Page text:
Evaluating phase separation in live cells: diagnosis, caveats, and functional consequences.

Journal: 
Genes Dev
Publication Year: 
2019
Authors: 
David T McSwiggen
Mustafa Mir
Xavier Darzacq
Robert Tjian
PubMed link: 
31594803
Public Summary: 
The idea that liquid-liquid phase separation (LLPS) may be a general mechanism by which molecules in the complex cellular milieu may self-organize has generated much excitement and fervor in the cell biology community. While this concept is not new, its rise to preeminence has resulted in renewed interest in the mechanisms that shape and drive diverse cellular self-assembly processes from gene expression to cell division to stress responses. In vitro biochemical data have been instrumental in deriving some of the fundamental principles and molecular grammar by which biological molecules may phase separate, and the molecular basis of these interactions. Definitive evidence is lacking as to whether the same principles apply in the physiological environment inside living cells. In this Perspective, we analyze the evidence supporting phase separation in vivo across multiple cellular processes. We find that the evidence for in vivo LLPS is often phenomenological and inadequate to discriminate between phase separation and other possible mechanisms. Moreover, the causal relationship and functional consequences of LLPS in vivo are even more elusive. We underscore the importance of performing quantitative measurements on proteins in their endogenous state and physiological abundance, as well as make recommendations for experiments that may yield more conclusive results.
Scientific Abstract:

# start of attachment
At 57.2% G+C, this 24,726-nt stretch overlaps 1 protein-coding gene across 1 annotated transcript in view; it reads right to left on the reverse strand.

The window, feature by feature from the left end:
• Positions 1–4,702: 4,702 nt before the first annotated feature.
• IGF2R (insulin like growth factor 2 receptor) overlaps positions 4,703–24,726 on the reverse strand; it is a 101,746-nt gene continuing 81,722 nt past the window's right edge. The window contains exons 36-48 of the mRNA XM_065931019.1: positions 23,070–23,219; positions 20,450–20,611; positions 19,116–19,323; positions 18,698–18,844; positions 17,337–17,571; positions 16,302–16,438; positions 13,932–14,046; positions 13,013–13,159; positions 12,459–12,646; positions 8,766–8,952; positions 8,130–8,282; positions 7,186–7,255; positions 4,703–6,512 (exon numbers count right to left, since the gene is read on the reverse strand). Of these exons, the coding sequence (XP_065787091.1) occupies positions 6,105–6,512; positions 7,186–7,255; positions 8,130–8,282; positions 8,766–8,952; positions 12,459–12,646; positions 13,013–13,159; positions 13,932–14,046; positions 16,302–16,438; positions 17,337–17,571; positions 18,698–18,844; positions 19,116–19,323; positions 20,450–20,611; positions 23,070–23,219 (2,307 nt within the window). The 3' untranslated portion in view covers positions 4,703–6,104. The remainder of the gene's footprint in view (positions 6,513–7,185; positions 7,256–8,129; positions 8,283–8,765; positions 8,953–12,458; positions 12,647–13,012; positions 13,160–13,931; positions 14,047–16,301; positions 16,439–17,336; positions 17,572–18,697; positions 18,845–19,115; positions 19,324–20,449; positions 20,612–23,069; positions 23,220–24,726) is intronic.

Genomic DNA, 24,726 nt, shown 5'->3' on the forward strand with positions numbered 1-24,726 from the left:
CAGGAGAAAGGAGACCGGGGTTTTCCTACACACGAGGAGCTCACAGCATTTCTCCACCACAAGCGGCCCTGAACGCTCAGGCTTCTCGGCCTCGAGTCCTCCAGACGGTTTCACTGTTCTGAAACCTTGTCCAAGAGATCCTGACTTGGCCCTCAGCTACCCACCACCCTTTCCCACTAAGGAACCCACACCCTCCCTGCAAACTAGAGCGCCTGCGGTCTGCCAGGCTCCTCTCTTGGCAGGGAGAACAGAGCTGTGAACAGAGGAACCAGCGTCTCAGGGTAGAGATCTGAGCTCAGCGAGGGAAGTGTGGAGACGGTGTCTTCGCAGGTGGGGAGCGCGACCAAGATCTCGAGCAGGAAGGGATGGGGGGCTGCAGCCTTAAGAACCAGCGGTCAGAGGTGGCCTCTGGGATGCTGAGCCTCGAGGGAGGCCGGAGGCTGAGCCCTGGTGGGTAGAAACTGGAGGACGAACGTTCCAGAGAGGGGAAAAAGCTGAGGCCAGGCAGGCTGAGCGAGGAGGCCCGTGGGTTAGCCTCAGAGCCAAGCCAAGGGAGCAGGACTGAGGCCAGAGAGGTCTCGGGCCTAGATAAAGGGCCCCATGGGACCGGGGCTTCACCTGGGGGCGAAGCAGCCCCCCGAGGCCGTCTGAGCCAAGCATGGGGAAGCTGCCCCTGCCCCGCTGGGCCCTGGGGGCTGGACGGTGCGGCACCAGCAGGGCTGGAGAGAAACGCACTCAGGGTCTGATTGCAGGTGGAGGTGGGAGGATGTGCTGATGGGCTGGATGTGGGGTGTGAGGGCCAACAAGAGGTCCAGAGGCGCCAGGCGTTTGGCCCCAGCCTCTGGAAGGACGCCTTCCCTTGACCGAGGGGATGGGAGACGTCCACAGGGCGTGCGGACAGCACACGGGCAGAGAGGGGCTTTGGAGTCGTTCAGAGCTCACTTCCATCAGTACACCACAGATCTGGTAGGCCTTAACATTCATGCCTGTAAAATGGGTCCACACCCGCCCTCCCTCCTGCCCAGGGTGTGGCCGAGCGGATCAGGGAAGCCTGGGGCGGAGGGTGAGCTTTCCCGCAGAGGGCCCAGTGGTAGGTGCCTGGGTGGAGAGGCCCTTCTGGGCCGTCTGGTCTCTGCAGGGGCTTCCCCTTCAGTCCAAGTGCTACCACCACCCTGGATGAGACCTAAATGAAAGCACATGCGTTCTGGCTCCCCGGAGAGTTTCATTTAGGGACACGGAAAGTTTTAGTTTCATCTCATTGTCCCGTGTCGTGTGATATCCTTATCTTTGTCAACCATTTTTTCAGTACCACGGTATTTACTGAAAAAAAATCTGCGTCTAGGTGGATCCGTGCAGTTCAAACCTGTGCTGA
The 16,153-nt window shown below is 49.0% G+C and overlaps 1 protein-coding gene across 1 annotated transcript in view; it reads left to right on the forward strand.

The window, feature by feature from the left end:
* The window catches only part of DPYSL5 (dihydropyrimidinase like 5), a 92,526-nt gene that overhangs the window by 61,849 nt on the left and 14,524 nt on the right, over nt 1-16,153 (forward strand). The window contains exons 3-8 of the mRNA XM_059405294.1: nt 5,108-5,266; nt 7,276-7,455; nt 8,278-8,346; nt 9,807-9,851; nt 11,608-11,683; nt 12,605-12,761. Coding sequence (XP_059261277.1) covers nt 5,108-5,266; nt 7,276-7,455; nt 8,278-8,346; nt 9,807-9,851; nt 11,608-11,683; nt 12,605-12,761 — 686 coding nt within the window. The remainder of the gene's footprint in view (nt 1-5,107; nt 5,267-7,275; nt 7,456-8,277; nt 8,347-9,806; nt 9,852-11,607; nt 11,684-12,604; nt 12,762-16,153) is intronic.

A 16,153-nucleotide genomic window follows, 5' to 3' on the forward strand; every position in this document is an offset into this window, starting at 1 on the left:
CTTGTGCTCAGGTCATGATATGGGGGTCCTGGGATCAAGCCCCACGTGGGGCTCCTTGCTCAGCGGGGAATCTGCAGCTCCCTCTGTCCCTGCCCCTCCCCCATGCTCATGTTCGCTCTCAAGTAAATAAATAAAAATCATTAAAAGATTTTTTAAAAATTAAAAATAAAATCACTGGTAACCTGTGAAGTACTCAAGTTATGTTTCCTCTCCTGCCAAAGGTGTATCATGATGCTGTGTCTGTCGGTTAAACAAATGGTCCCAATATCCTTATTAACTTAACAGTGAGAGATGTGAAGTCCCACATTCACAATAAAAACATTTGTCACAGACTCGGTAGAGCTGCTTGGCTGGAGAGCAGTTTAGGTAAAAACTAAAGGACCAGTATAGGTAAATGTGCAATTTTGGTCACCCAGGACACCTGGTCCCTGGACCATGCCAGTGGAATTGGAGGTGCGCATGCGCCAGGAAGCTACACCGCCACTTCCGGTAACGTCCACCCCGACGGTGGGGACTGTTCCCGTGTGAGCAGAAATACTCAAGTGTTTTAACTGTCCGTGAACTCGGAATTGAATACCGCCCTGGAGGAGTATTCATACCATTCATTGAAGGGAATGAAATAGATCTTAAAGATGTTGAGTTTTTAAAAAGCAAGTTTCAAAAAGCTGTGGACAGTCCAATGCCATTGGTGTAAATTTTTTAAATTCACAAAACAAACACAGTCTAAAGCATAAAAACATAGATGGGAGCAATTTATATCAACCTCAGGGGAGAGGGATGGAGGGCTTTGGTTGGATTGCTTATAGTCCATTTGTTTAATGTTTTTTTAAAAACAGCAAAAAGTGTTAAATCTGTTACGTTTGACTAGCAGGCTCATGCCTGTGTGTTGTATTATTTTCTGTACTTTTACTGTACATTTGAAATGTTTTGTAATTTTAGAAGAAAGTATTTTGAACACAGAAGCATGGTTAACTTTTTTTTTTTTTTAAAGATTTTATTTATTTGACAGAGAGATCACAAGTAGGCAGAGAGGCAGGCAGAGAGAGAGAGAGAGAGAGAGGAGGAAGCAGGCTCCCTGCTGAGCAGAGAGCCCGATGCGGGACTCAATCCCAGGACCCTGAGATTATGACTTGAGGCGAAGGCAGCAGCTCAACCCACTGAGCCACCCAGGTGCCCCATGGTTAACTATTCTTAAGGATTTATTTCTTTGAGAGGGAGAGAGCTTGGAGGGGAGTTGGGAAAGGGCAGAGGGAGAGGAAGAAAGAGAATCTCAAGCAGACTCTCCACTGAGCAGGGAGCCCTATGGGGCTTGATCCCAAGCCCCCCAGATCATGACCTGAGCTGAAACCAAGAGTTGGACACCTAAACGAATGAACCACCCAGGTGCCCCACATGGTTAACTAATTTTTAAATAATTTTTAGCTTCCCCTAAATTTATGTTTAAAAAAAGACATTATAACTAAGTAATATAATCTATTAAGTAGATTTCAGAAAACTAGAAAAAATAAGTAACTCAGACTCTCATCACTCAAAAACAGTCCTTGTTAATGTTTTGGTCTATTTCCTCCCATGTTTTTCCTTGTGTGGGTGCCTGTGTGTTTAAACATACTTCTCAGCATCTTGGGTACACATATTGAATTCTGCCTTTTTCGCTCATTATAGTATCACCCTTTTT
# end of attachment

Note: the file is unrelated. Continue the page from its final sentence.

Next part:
The idea that liquid-liquid phase separation (LLPS) may be a general mechanism by which molecules in the complex cellular milieu may self-organize has generated much excitement and fervor in the cell biology community. While this concept is not new, its rise to preeminence has resulted in renewed interest in the mechanisms that shape and drive diverse cellular self-assembly processes from gene expression to cell division to stress responses. In vitro biochemical data have been instrumental in deriving some of the fundamental principles and molecular grammar by which biological molecules may phase separate, and the molecular basis of these interactions. Definitive evidence is lacking as to whether the same principles apply in the physiological environment inside living cells. In this Perspective, we analyze the evidence supporting phase separation in vivo across multiple cellular processes. We find that the evidence for in vivo LLPS is often phenomenological and inadequate to discriminate between phase separation and other possible mechanisms. Moreover, the causal relationship and functional consequences of LLPS in vivo are even more elusive. We underscore the importance of performing quantitative measurements on proteins in their endogenous state and physiological abundance, as well as make recommendations for experiments that may yield more conclusive results.